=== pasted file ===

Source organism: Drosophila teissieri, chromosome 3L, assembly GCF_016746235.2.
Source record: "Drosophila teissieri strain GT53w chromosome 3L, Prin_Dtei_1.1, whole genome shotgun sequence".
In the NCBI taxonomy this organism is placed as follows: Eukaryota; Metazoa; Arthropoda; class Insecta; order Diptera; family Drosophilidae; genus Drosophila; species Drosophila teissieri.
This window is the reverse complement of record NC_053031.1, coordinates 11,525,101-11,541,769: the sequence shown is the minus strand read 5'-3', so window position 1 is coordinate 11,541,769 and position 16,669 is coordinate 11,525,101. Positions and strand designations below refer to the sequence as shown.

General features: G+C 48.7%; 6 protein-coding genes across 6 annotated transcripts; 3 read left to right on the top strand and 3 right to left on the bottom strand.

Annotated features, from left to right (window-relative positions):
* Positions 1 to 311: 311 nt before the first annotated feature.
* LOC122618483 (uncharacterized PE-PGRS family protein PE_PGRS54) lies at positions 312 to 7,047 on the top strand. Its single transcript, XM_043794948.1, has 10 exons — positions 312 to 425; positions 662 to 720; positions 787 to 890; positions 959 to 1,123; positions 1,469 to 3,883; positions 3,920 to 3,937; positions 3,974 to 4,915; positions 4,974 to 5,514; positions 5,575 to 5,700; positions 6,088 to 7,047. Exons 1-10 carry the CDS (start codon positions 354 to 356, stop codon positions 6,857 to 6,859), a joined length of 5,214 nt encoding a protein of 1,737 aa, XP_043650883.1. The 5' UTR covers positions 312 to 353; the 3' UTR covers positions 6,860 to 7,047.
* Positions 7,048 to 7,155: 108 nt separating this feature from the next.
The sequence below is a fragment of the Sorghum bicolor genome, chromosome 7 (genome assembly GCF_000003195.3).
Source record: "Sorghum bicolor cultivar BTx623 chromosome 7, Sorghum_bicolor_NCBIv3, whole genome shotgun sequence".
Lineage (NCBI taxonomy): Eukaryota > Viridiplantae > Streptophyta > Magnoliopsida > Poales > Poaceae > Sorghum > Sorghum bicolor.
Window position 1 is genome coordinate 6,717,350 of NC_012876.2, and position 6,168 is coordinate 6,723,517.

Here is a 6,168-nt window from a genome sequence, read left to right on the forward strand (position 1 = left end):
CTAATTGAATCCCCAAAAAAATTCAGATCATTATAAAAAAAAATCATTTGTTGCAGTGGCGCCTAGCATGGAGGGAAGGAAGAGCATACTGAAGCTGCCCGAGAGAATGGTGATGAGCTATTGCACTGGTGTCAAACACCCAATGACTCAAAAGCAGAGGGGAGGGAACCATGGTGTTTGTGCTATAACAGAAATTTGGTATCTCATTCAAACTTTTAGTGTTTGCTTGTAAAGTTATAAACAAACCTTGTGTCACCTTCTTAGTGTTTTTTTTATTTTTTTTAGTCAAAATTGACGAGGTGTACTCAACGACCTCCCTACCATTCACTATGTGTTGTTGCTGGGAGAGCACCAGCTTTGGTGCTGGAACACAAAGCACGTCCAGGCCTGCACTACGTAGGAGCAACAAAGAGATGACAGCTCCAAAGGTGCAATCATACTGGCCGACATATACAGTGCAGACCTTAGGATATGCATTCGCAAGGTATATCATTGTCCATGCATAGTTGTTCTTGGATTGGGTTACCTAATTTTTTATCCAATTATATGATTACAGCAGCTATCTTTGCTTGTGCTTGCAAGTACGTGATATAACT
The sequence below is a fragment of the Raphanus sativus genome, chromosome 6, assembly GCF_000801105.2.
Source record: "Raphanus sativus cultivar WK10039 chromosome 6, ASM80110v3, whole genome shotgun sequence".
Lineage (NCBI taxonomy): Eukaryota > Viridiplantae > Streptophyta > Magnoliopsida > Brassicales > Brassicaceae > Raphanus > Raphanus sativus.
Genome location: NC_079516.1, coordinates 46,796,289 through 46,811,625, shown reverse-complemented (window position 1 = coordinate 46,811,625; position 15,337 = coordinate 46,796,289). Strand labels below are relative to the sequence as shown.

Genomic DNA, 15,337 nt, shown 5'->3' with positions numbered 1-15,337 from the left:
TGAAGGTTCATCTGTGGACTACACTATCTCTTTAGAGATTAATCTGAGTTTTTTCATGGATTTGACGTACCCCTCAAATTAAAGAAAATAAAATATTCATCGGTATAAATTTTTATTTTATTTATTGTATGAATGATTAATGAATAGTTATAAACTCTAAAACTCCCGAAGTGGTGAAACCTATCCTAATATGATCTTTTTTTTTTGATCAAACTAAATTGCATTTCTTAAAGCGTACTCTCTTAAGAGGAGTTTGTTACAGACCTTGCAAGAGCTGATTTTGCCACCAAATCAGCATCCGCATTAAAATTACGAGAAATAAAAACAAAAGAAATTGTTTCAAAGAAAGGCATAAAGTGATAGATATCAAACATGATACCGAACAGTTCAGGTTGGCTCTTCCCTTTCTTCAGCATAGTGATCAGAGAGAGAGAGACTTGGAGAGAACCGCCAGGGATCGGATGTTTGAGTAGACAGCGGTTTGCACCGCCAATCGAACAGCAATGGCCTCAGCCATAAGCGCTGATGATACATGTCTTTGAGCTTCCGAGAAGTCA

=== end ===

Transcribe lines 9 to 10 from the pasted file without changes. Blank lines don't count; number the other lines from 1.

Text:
* Positions 7,048 to 7,155: 108 nt separating this feature from the next.
The sequence below is a fragment of the Sorghum bicolor genome, chromosome 7 (genome assembly GCF_000003195.3).